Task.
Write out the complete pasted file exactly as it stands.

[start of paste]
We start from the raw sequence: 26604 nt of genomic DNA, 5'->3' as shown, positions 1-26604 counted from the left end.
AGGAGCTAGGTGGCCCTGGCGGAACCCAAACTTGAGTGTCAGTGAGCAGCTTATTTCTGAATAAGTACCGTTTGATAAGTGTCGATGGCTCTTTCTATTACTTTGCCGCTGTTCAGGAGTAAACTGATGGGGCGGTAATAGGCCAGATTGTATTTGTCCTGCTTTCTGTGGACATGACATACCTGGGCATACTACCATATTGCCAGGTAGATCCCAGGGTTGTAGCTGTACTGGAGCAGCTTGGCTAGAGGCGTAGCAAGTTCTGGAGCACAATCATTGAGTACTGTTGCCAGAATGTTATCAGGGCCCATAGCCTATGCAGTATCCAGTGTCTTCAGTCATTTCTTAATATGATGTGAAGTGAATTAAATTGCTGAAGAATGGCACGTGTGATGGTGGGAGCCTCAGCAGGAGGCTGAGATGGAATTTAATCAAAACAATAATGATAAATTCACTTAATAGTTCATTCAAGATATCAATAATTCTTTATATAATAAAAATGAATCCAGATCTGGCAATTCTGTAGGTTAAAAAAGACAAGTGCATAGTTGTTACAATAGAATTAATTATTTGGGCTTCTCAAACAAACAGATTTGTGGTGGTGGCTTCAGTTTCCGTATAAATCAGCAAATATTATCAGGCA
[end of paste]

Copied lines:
We start from the raw sequence: 26604 nt of genomic DNA, 5'->3' as shown, positions 1-26604 counted from the left end.
AGGAGCTAGGTGGCCCTGGCGGAACCCAAACTTGAGTGTCAGTGAGCAGCTTATTTCTGAATAAGTACCGTTTGATAAGTGTCGATGGCTCTTTCTATTACTTTGCCGCTGTTCAGGAGTAAACTGATGGGGCGGTAATAGGCCAGATTGTATTTGTCCTGCTTTCTGTGGACATGACATACCTGGGCATACTACCATATTGCCAGGTAGATCCCAGGGTTGTAGCTGTACTGGAGCAGCTTGGCTAGAGGCGTAGCAAGTTCTGGAGCACAATCATTGAGTACTGTTGCCAGAATGTTATCAGGGCCCATAGCCTATGCAGTATCCAGTGTCTTCAGTCATTTCTTAATATGATGTGAAGTGAATTAAATTGCTGAAGAATGGCACGTGTGATGGTGGGAGCCTCAGCAGGAGGCTGAGATGGAATTTAATCAAAACAATAATGATAAATTCACTTAATAGTTCATTCAAGATATCAATAATTCTTTATATAATAAAAATGAATCCAGATCTGGCAATTCTGTAGGTTAAAAAAGACAAGTGCATAGTTGTTACAATAGAATTAATTATTTGGGCTTCTCAAACAAACAGATTTGTGGTGGTGGCTTCAGTTTCCGTATAAATCAGCAAATATTATCAGGCA